How to plan for a 9-month work year (part 1- planning for taxes)

How to plan for a 9-month work year (part 1- planning for taxes)

Balancing the AccountsAs music teachers we face a constant challenge. How do we live for 12 months when our regular, guaranteed income is only 9 or 10 months? Unlike school teachers, we are usually independent studio teachers or work for a music school that is unlikely to spread out our income over 12 months. Summer is wonderful, don’t get me wrong. But financially it can be a stressful, difficult time for music teachers.

After 23 years as a music teacher, I have learned a few tricks. The most important advice I would give a new teacher is CONSULT WITH A TAX ADVISOR! Even if you think your taxes are simple enough to do yourself, or you just don’t have the money to hire a CPA every year, meet for a planning session with someone knowledgeable and familiar with the self-employed. The advice you will get setting up a planning system is well worth the money. Having a monthly plan for money that you need to set aside to accomodate your quarterly estimated taxes and your basic summer expenses is vitally important. If you are a professional musician who is hired for performances irregularly, enjoy the added income, but do not count on it to pay you rent/mortgage or for other required monthly expenses.

I have personally had the experience of thinking everything was OK, receiving an unexpected tax bill in April, and being left with almost no money set aside for summer. When it happens, those relaxing weeks of summer with less teaching and fewer obligations can become a nightmare rather than one of the perks of being a teacher! Now, after years as a teacher trainer, I have heard the story many times and know that I was not alone as a young teacher who was caught in a bad situation.

Once I realized that my primary income would be the 9 or 10 months of the school year, I had to make adjustments in my basic budget. Our tax accountant gave us a wonderful formula that has worked for over a decade. She recommended setting aside 15% of your monthly income for estimated taxes.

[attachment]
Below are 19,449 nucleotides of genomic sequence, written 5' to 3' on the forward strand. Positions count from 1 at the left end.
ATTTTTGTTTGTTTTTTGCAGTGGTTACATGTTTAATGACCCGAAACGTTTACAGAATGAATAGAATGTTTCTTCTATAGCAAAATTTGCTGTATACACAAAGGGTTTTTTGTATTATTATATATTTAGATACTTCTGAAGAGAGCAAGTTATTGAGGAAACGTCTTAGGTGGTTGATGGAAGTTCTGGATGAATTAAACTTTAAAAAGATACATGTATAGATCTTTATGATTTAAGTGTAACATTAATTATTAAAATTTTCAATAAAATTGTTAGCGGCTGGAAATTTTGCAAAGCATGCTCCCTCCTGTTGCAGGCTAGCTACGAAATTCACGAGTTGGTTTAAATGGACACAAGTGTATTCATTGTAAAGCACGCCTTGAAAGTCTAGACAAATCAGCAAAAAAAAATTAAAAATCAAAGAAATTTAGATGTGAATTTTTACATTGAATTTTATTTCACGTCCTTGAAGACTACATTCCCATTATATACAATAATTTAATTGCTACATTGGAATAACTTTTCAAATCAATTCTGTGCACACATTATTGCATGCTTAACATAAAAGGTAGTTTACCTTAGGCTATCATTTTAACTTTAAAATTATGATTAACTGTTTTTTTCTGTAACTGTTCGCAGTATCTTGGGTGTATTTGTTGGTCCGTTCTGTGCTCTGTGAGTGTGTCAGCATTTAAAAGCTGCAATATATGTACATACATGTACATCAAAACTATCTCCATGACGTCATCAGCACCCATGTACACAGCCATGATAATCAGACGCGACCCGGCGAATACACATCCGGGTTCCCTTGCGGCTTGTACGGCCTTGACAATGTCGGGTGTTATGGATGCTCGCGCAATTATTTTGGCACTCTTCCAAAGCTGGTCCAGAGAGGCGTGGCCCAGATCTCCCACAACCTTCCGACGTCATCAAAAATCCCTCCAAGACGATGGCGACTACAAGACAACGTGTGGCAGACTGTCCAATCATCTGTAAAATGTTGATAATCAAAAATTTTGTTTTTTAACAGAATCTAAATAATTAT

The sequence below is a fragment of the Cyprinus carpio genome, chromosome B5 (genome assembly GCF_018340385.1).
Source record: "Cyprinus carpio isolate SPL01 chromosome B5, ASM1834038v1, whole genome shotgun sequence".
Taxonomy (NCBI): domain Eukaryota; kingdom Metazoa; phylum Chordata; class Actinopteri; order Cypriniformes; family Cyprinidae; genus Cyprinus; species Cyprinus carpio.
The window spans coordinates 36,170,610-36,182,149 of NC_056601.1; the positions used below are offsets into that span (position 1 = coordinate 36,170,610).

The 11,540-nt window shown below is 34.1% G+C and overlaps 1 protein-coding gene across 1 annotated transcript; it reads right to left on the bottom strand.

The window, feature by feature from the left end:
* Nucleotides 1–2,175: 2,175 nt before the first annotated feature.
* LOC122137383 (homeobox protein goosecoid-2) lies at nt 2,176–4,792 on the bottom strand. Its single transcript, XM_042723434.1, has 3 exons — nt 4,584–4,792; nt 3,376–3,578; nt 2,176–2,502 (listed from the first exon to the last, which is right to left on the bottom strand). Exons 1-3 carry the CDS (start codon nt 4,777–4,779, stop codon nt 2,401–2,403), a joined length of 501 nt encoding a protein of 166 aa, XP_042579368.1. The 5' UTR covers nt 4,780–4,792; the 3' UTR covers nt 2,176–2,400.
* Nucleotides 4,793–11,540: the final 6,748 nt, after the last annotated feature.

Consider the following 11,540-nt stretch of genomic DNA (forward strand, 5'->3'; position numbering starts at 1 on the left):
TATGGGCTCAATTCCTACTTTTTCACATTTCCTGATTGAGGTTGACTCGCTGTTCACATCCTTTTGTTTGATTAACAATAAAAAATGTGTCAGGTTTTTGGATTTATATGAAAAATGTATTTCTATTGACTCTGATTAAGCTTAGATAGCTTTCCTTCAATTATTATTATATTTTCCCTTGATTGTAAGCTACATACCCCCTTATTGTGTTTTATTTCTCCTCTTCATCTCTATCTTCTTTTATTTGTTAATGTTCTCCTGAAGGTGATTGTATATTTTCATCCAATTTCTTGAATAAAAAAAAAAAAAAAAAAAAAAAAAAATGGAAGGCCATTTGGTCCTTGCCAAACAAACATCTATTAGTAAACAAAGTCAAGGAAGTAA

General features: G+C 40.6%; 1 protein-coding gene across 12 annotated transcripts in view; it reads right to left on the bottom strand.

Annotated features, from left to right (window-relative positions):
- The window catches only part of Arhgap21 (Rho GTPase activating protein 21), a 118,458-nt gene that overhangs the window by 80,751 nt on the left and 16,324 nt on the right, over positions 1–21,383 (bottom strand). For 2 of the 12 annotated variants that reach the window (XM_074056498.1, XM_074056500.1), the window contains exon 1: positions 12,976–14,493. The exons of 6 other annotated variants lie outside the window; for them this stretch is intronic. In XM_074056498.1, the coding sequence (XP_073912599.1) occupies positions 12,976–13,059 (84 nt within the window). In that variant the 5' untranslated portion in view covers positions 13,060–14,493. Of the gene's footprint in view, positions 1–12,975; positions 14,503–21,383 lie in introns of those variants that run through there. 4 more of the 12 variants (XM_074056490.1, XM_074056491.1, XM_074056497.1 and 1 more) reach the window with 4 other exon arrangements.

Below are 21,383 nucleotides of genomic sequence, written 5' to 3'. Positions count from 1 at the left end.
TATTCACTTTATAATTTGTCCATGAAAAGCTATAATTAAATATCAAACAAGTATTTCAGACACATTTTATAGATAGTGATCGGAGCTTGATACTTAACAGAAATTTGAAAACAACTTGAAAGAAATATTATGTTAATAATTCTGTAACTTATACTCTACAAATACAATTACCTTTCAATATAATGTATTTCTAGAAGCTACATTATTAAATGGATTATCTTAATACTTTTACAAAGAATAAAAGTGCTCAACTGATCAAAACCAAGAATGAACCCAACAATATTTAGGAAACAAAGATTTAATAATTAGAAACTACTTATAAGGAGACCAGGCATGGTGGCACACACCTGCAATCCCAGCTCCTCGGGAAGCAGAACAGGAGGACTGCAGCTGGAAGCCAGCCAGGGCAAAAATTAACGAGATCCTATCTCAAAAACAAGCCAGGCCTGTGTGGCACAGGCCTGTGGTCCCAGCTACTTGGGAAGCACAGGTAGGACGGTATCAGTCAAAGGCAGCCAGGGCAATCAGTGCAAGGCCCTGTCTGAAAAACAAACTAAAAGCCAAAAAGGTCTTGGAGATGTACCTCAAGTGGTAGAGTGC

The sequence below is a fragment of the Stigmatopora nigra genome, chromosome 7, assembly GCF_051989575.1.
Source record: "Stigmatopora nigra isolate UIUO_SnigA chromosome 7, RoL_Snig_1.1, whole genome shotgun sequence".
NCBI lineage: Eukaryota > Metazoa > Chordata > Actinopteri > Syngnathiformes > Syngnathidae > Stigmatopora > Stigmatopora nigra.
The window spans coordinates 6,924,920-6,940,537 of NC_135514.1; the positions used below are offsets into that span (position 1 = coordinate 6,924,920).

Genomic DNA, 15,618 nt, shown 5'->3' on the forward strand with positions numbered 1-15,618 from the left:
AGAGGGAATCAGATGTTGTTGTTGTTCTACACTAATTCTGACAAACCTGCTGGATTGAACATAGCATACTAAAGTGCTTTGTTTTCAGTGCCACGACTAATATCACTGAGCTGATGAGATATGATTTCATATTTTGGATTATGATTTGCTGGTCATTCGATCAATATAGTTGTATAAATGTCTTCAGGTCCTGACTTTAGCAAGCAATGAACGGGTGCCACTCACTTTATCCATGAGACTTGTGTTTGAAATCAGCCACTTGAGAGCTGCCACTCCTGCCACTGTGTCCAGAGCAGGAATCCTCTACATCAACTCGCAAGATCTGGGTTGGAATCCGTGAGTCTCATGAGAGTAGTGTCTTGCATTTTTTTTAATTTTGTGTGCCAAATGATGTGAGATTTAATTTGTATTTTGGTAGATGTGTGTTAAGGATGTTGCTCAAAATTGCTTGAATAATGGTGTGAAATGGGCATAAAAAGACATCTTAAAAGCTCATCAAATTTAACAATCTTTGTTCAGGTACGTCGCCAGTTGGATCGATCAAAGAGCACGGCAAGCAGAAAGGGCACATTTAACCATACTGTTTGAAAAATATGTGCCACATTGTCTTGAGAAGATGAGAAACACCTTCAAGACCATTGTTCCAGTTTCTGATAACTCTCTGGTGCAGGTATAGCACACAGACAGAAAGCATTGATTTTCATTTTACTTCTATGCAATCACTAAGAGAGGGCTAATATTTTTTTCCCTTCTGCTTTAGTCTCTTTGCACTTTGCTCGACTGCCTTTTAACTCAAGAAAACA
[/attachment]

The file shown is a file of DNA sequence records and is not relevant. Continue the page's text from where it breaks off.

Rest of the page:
As most of us have figured out by now, the federal government assumes that income is stable from January-January. This is the number they use to predict your quarterly estimated tax payment. But for many of us, our income changes rather drastically every September. Maybe this is the year that you took 15 new students in September. In this case, you need to plan for a high tax bill in April reflecting the added income from September-December. Or maybe, as is the case for my family, you have a year in which you moved and had to begin building a studio from scratch. In this case you will receive a tax refund and lower tax estimates for the following year. But don’t be fooled. As you build your studio and income improves, you need to have set that money aside for taxes.

No matter what your unusual circumstances are, come next April, you will owe taxes on the money you have made the past year. If you have a low quarterly payment, enjoy earning a little interest off the money you put away, but ABSOLUTELY DO NOT SPEND THAT MONEY. It is not yours, you just get to use it for a while until your estimated income catches up with your actual income.

In the music teaching business we are typically going to be in the lowest tax bracket (yes, I know, I wish we made more money too). The 15% rule only applies if you are counting your teaching income as your primary income and DO NOT have another significant income source. Please check with your tax advisor about your individual situation.

Once you have figured out how much you will owe in taxes for the year (remember that this is NOT always the number the government has said you owe in estimated taxes), you can move on to trying to plan for the summer. My next post will be “Part 2- saving for summer”.

Taxes are like getting your roof fixed. It is one of the unglamorous parts of our job. How have you handled planning for taxes? Have you ever been caught off guard with a huge April tax bill? Let me know your strategies.

No Comments

Post a Comment